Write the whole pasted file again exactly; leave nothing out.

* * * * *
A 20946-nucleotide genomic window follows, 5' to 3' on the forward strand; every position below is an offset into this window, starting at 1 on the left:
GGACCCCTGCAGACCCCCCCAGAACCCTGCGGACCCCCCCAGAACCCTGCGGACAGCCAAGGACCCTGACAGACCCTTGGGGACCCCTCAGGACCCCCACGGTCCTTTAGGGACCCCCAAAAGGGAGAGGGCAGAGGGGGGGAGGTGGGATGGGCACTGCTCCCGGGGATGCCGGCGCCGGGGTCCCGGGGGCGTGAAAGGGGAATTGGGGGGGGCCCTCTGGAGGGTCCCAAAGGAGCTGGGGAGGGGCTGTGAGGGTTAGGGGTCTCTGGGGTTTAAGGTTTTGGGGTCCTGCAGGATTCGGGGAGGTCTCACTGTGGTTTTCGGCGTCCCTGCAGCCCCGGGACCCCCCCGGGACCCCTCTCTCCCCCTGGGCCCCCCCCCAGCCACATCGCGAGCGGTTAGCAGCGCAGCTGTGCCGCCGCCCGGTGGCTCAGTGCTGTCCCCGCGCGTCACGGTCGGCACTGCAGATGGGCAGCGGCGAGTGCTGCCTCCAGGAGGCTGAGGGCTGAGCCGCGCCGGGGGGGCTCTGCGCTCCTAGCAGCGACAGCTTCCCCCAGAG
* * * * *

A 20946-nucleotide genomic window follows, 5' to 3' on the forward strand; every position below is an offset into this window, starting at 1 on the left:
GGACCCCTGCAGACCCCCCCAGAACCCTGCGGACCCCCCCAGAACCCTGCGGACAGCCAAGGACCCTGACAGACCCTTGGGGACCCCTCAGGACCCCCACGGTCCTTTAGGGACCCCCAAAAGGGAGAGGGCAGAGGGGGGGAGGTGGGATGGGCACTGCTCCCGGGGATGCCGGCGCCGGGGTCCCGGGGGCGTGAAAGGGGAATTGGGGGGGGCCCTCTGGAGGGTCCCAAAGGAGCTGGGGAGGGGCTGTGAGGGTTAGGGGTCTCTGGGGTTTAAGGTTTTGGGGTCCTGCAGGATTCGGGGAGGTCTCACTGTGGTTTTCGGCGTCCCTGCAGCCCCGGGACCCCCCCGGGACCCCTCTCTCCCCCTGGGCCCCCCCCCAGCCACATCGCGAGCGGTTAGCAGCGCAGCTGTGCCGCCGCCCGGTGGCTCAGTGCTGTCCCCGCGCGTCACGGTCGGCACTGCAGATGGGCAGCGGCGAGTGCTGCCTCCAGGAGGCTGAGGGCTGAGCCGCGCCGGGGGGGCTCTGCGCTCCTAGCAGCGACAGCTTCCCCCAGAG